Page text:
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Department of Biochemistry, Robert C. Byrd Health Sciences Center, West Virginia University, Morgantown, West Virginia, USADepartment of Neuroscience, Robert C. Byrd Health Sciences Center, West Virginia University, Morgantown, West Virginia, USAWVU Rockefeller Neuroscience Institute, Morgantown, West Virginia, USAWVU Cancer Institute, Morgantown, West Virginia, USA
Proteasome activator 28γ (PA28γ/REGγ) is a member of the 11S family of proteasomal regulators that is constitutively expressed in the nucleus and implicated in various diseases, including certain cancers and systemic lupus erythematosus. Despite years of investigation, how PA28γ functions to stimulate proteasomal protein degradation remains unclear. Alternative hypotheses have been proposed for the molecular mechanism of PA28γ, including the following: (1) substrate selection, (2) allosteric upregulation of the trypsin-like (T-L) site, (3) allosteric inhibition of the chymotrypsin-like (CT-L) and caspase-like (C-L) sites, (4) conversion of the CT-L or C-L sites to new T-L sites, and (5) gate opening alone or in combination with a previous hypothesis. Here, by mechanistically decoupling gating effects from active site effects, we unambiguously demonstrate that WT PA28γ allosterically activates the T-L site. We show PA28γ binding increases the Kcat/Km by 13-fold for T-L peptide substrates while having little-to-no effect on hydrolysis kinetics for CT-L or C-L substrates. Furthermore, mutagenesis and domain swaps of PA28γ reveal that it does not select for T-L peptide substrates through either the substrate entry pore or the distal intrinsically disordered region. We also show that a previously reported point mutation can functionally switch PA28γ from a T-L activating to a gate-opening activator in a mutually exclusive fashion. Finally, using cryogenic electron microscopy, we visualized the PA28γ-proteasome complex at 4.3 Å and confirmed its expected quaternary structure. The results of this study provide unambiguous evidence that PA28γ can function by binding the 20S proteasome to allosterically activate the T-L proteolytic site.
). However, in a cell model of spinal and bulbar muscular atrophy, which is caused by polyglutamine (PolyQ) expansion in the androgen receptor, PA28γ had an adverse effect on androgen receptor aggregation in a proteasome-independent manner (
). Despite these physiological and cell biological findings regarding PA28γ′s biological roles, the molecular mechanism of how PA28γ stimulates protein degradation by the proteasome remains a mystery.
The 11S family of proteasomal activators extends across all multicellular eukarya and are often interchangeably referred to as PA26/PA28 or REG. This class of activators are all heptameric complexes, ATP-independent and do not contain unfolding or forced translocation activity (
). As described above, PA28γ is implicated in a variety of disease states, but its physiologic role in nuclear proteostasis and how it regulates protein degradation through the proteasome remains unclear. Further, PA26 and PA28αβ complexes have been structurally characterized using X-ray crystallography, and the PA28αβ-immunoproteasome complex has been solved using cryogenic electron microscopy (cryo-EM), but the structure of PA28γ complex remains unknown.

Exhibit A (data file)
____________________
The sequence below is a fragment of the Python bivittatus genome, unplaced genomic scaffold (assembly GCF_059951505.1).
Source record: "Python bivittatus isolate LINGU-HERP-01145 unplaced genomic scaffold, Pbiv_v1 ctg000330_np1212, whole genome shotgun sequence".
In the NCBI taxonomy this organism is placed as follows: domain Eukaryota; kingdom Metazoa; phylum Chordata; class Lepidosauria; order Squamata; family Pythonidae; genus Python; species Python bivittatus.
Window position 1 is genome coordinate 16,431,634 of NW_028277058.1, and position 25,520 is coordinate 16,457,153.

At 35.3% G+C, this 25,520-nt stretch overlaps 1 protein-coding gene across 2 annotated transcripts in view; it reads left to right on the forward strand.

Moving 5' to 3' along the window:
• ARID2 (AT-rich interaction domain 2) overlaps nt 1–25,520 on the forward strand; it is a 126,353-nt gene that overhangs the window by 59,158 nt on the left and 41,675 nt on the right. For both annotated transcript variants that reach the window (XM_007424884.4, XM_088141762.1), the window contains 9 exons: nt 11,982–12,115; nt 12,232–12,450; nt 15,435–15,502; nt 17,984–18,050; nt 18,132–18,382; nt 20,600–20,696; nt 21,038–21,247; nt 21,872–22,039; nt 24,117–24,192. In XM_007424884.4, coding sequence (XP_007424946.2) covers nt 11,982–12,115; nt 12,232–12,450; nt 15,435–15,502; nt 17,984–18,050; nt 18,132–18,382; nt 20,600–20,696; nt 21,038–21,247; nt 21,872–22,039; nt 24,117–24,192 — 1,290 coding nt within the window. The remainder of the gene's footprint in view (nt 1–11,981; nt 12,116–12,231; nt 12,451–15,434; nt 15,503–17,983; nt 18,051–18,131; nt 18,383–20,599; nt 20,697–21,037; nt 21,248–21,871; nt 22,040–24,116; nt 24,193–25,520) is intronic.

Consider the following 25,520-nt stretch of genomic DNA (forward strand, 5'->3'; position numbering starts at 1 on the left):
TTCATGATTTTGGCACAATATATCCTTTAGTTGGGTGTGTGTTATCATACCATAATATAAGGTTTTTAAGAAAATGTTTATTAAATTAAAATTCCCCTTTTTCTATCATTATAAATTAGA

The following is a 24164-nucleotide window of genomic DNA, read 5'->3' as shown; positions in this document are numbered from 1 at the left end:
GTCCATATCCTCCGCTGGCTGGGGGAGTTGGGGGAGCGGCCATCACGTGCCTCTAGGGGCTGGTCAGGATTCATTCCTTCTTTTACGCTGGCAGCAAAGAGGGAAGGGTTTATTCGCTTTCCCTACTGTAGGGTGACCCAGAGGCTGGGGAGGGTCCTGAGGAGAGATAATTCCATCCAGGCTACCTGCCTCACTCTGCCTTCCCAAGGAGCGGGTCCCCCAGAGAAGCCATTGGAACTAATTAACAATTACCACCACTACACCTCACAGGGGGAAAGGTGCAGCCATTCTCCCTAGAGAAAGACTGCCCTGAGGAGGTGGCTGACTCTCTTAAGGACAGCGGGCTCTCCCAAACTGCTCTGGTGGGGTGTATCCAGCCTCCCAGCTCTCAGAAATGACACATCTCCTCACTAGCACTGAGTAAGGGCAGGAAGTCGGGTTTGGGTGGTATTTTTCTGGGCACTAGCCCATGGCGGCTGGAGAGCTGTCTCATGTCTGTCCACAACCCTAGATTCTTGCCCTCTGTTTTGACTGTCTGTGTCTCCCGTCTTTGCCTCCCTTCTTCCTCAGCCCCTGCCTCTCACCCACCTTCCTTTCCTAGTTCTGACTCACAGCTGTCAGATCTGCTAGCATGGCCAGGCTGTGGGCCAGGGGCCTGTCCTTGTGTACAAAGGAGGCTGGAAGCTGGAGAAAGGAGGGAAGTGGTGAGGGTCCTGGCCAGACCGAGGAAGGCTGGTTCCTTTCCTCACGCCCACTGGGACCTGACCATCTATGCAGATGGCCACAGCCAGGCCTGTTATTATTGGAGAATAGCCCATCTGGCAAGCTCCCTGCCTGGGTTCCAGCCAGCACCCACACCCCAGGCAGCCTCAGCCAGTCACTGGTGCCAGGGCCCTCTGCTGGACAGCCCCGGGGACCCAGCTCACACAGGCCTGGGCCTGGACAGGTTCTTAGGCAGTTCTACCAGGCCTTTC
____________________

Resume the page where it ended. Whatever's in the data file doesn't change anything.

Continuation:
The eukaryotic 20S proteasome is a compartmentalized protease comprised of four heteroheptameric rings in an α, β, β, α arrangement (
). An α-ring flanks the β rings on either side, and the N termini of the α-subunits fold over the substrate entry pore to form a barrier to the degradation chamber. This barrier is called the proteasomal gate, and it protects the cell from unregulated protein degradation (
). Regulating the proteasomal gate and the precise degradation of cellular substrates is managed by a variety of proteins or protein complexes called proteasomal activators.
Proteasomal activators are highly specialized and have unique functions. Proteasomal ATPases (i.e., regulatory particle or 19S) utilize ATP to recognize, unfold, and translocate substrates into the degradation chamber (
). ATP-independent proteasome activators include PA200/Blm10, PI31, and 11S, each with their own unique regulatory mechanisms. Our current understanding of the 11S-proteasome complex mechanism is based on a novel crystallography study of PA26 in complex with the yeast and archaeal proteasomes, which not only contributed to our understanding of the activation mechanism but also demonstrated the 11S family’s capability to activate the proteasome across multiple species (
). Whitby et al. revealed that PA26 regulates substrate entry via opening the gate of the 20S proteasome. Opening the 20S gate allows peptide substrates to freely defuse through the center of the 11S regulators pore and into the 20S catalytic chamber, where they are degraded. Interestingly a mechanism for stimulating unfolded-protein degradation has not been worked out but is expected to be similar. Recently, two cryo-EM studies substantiated similar mechanisms of proteasomal regulation for PA28αβ and the immunoproteasome and the PfPA28 to 20S complex, indicating that PA26, PA28αβ, and PfPA28 use similar mechanisms to regulate proteasome function (
). In contrast, since its characterization in the 1990s, PA28γ′s effect on the 20S proteasome has been under contention. Wilk et al. used ammonium sulfate precipitation to purify recombinant PA28γ and concluded that it had 20S gate-opening activity and did not observe activation of a specific proteolytic site (